Muko, Musanze

Case study

Umuhoza Agathe

Lack of childcare facilities under WEE programme makes it difficult to combine paid and unpaid work for Agathe, despite support from her husband
My husband often takes care of our children when I do not have time. He also buys materials required to make beer and sells vegetables in the market.

Agathe Umuhoza (31 years old) lives in Muko sector, Muzanze District, Rwanda with her husband (32 years old) and three children: two daughters (10 and 8 years old) and a son (4 years old). Her eldest two children attend school while the youngest remains at home. Agathe herself completed Primary school education. She is a beneficiary of an ActionAid programme that supports a group of farmers with farming technology and market linkages. She works in the programme for between five and six hours a day, although this changes with the seasons. Agathe grows vegetables and maize on her farm, and the income that she earns contributes largely to the family income. She and her husband also sell local beer, and sell vegetables in the village market, with which they generate money to cater for the family’s various needs. Agathe walks at least 40 minutes every day to reach her household’s farming site, whereas she can walk up to 20 minutes to get to her bar business.

Agathe has overall responsibility for the care activities at home, but she does receive support from her husband and children. Her husband supports her in particular by doing the cooking, cultivating, and cleaning. In addition, when Agathe is not around due to paid or unpaid work activities, her husband and eldest daughter become responsible for taking care of the children:

‘My husband often takes care of our children when I do not have time. He also buys materials required to make beer and sells vegetables in the market.’

The combination of paid and care work is difficult for Agathe, who works very hard. She sometimes has to do care work and paid work at the same time; she says,

‘When time comes to stop activities at home and go to the bar to sell beer and find that the husband is not there, I have to take care of children if the husband is not around to do it.’

There is no childcare centre in her village and this service is not provided by the ActionAid programme at the moment. As such she carries her youngest son with her if her husband is not at home to take care of him. All of this makes it difficult for Agathe to combine her paid and unpaid work, even though she gets support from her husband. She wakes up early in the morning or goes to sleep late night in order to perform all the activities as planned, and she explains that ‘filling all these requirements and arrangements in family is sometimes difficult because most of the time I feel tired and want a help from another person.’ Her husband also feels that Agathe is overwhelmed and he says that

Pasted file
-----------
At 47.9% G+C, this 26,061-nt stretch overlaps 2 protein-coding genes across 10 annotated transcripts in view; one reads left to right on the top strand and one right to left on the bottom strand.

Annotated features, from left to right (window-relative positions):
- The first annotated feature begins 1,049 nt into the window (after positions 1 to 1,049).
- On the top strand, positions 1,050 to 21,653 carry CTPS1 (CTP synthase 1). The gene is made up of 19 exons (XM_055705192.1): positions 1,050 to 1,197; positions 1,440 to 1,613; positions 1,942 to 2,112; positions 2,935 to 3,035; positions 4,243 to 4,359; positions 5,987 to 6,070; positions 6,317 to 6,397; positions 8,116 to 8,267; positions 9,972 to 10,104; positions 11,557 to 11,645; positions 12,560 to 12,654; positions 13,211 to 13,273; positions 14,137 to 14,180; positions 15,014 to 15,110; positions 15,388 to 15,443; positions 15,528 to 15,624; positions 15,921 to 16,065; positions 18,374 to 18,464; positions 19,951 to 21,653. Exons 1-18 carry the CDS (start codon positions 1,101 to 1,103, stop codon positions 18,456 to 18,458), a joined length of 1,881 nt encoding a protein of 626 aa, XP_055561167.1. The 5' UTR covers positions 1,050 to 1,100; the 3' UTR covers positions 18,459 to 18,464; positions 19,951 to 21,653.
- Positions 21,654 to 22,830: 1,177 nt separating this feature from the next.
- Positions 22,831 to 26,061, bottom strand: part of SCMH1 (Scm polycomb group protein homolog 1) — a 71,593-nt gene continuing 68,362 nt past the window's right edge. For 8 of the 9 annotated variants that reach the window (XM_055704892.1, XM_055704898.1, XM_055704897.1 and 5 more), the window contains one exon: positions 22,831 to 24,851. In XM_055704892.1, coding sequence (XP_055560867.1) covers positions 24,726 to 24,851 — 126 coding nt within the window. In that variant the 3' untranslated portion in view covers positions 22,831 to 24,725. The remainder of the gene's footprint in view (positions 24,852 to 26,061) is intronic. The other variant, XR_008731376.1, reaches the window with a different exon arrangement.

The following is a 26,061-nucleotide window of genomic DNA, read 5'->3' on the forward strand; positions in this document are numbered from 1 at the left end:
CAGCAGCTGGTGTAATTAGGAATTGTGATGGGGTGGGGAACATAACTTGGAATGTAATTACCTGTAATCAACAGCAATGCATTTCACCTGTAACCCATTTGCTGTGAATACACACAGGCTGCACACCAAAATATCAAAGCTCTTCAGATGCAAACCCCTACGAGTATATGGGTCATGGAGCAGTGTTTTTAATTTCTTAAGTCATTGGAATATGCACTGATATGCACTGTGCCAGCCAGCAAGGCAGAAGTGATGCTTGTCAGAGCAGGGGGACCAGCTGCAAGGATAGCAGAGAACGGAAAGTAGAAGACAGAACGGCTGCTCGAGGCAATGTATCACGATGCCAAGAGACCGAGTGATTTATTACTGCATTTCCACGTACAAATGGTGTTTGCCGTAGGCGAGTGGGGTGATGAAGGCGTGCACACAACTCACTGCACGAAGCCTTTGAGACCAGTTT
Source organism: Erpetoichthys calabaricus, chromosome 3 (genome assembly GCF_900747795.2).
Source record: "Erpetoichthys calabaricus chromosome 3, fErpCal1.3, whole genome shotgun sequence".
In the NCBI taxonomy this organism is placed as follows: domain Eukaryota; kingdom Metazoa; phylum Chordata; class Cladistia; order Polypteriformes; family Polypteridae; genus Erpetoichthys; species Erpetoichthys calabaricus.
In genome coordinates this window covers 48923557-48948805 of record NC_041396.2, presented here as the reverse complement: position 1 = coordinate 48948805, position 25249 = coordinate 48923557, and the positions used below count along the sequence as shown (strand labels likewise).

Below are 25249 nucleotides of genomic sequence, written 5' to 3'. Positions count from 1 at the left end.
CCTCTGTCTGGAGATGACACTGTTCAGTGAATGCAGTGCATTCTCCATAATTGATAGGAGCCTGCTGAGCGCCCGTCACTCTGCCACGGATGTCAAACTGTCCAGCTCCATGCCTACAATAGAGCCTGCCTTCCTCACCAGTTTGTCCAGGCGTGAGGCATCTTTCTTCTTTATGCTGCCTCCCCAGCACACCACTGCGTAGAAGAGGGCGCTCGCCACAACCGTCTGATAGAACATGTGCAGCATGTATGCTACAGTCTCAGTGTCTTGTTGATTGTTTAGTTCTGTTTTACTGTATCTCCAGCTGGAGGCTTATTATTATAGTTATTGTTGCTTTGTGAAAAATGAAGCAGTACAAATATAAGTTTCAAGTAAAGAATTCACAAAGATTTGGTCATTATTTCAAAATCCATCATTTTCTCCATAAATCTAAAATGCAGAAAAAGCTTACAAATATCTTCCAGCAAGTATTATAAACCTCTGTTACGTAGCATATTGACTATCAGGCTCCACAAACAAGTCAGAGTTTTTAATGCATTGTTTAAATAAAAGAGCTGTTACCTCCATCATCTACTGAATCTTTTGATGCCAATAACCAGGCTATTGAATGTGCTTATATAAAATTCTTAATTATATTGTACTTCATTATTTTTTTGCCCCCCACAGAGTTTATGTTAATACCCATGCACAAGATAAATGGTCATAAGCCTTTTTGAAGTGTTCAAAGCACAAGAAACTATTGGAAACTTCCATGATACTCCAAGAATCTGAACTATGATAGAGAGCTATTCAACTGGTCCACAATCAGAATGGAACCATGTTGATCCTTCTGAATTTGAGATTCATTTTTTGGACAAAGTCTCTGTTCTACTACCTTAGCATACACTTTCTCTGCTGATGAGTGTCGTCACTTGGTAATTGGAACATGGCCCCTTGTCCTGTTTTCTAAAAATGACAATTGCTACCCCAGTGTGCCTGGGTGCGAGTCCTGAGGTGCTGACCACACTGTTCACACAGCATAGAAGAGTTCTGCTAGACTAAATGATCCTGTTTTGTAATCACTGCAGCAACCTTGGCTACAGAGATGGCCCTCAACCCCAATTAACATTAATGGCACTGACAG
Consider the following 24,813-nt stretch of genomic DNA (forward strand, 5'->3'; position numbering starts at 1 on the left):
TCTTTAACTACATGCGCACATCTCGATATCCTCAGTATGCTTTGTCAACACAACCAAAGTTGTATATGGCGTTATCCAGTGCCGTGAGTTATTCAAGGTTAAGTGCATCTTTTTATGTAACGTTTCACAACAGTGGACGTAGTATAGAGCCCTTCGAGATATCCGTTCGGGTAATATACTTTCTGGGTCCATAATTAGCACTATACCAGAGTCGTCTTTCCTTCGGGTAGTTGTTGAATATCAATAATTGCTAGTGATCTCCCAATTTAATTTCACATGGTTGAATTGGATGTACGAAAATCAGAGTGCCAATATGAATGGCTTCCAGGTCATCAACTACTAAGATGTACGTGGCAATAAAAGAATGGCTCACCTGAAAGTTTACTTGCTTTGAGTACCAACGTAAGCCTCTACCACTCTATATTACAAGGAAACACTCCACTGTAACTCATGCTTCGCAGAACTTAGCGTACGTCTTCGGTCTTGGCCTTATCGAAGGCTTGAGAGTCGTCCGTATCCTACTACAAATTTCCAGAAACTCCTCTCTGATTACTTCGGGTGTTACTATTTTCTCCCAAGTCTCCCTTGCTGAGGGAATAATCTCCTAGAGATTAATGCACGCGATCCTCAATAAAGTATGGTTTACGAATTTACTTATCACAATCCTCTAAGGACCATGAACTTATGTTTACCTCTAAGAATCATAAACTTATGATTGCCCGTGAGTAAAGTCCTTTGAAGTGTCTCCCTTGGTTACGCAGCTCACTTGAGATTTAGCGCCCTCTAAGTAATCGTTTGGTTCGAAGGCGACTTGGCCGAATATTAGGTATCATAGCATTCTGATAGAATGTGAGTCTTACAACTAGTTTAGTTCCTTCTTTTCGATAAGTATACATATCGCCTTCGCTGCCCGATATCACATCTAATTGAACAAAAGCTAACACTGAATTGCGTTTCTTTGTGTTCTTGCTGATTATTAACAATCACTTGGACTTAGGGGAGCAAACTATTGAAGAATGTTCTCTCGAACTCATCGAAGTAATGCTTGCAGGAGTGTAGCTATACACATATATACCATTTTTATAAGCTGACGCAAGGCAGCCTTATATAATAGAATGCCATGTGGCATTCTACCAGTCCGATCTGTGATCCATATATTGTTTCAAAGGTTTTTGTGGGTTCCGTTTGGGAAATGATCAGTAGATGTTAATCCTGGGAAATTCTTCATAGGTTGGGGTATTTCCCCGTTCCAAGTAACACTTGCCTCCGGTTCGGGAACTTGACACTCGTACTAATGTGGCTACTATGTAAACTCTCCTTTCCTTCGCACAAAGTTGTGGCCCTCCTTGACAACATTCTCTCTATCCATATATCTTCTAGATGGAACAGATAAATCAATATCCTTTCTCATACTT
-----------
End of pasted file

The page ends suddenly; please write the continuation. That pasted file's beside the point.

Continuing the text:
‘It is true, my wife has more workload; I have realised that. However, I try my best to help her but there are certain activities such as cooking, cleaning which I cannot do better like her.’

Agathe would like the government to provide piped water in her village. She would also like to see the current peace condition prevail in her country forever so that she can continue to develop her business and support her family.

About Umuhoza Agathe

30-39
Household (Nuclear)
Male headed
3 children
Contains male(s)
No care responsibilties for disabled people
No migrant(s)
No care responsibilties for older people
Programme: 
Improving food security and economic opportunities for women and their families in Muko Sector
Issues: 
Family/community support
Paid care
Outcome: 
Towards a double boon
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Activities shown are a single day snapshot in the life of the woman.